How can governments persuade citizens to act in socially beneficial ways? Thaler and Sunstein's book Nudge drew on work from behavioural economics to claim that citizens might be encouraged through 'light touch interventions' (i.e.nudges) to take action.This ground-breaking successor to Nudge is now available in paperback, with a new preface.In it, Peter John and his colleagues argue that an alternative approach to nudge also needs to be considered, based on what they call a 'think' strategy. Their core idea is that citizens should themselves deliberate and decide their own priorities as part of a process of civic and democratic renewal.The authors not only set out these divergent approaches in theory but they offer evidence from a series of experiments to show how using techniques from 'nudge' or 'think' repertoires work in practice and how that practice is made effective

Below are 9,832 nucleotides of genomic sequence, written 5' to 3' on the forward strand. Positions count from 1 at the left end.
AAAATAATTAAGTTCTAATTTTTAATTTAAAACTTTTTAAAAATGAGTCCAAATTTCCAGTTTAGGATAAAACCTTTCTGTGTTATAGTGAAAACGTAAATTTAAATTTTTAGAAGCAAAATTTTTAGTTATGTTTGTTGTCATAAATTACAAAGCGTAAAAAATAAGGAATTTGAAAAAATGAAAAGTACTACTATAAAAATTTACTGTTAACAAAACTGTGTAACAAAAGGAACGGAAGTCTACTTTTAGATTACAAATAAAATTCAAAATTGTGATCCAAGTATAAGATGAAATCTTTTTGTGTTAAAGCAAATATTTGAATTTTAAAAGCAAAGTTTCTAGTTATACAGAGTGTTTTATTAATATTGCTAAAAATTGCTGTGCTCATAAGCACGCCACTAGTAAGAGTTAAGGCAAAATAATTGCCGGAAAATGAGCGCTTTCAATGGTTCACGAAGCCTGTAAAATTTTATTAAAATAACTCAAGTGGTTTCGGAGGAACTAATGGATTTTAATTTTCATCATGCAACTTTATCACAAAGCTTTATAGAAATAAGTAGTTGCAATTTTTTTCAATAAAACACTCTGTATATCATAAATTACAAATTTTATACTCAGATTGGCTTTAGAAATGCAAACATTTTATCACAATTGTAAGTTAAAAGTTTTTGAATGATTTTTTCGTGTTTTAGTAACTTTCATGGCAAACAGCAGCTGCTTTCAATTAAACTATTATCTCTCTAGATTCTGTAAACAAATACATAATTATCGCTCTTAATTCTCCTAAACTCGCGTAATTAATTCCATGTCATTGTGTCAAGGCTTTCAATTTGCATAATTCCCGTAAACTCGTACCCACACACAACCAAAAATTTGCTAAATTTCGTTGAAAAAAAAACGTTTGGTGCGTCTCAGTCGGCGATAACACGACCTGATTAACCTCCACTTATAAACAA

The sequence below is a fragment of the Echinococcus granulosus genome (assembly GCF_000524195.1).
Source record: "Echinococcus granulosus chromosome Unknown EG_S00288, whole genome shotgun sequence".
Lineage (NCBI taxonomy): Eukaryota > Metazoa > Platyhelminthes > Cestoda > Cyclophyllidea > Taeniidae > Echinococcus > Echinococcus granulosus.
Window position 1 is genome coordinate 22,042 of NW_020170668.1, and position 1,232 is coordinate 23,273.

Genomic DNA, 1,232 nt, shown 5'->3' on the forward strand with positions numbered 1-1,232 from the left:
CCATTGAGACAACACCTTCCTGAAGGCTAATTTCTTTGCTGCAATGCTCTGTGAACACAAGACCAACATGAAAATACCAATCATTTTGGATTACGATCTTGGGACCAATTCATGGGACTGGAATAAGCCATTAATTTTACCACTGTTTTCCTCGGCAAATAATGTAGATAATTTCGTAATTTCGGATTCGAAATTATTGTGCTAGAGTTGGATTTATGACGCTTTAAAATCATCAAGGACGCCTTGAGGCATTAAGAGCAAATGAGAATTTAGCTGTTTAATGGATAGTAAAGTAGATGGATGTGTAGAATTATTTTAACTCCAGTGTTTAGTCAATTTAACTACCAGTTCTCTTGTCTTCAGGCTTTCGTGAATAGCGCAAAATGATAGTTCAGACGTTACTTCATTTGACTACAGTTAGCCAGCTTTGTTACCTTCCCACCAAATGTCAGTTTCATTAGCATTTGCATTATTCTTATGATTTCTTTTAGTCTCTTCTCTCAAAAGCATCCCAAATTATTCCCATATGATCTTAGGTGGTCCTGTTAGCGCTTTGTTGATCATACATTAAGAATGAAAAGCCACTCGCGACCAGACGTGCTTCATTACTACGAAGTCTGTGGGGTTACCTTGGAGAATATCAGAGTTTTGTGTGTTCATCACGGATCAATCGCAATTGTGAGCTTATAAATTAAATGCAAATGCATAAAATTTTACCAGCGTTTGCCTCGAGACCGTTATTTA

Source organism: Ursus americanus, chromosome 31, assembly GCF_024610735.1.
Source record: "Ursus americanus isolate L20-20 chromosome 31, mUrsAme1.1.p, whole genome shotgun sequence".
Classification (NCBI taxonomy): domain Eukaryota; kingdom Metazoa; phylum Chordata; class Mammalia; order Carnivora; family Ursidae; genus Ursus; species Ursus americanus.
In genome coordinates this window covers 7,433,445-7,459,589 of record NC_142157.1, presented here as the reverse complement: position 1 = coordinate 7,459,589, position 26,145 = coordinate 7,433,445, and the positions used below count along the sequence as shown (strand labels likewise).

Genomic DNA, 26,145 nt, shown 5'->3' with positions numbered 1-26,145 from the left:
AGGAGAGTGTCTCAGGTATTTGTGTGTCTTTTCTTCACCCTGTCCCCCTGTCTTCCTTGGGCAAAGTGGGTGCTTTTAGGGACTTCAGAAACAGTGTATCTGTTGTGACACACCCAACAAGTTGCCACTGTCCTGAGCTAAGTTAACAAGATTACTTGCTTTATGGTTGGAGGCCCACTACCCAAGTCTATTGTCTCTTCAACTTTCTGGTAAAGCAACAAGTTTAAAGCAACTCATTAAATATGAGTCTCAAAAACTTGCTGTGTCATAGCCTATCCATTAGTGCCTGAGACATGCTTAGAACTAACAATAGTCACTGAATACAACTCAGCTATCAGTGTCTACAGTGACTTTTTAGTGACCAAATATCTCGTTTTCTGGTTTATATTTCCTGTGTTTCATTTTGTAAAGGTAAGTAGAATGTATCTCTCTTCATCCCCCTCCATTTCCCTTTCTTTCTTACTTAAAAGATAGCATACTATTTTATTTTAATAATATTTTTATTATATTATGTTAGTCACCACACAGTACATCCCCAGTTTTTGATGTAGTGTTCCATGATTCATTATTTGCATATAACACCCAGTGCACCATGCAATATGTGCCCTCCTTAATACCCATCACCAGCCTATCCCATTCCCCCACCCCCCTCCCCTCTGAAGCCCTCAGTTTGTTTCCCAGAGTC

|Place of Publication||London|
|Number of pages||96|
|Publication status||Published - 2013|
John, P., Cotterill, S., Richardson, L., Moseley, A., Stoker, G., Wales, C., & Smith, G. (2013). Nudge, Nudge, Think, Think: Experimenting with Ways to Change Civic Behaviour. London: Bloomsbury Academic.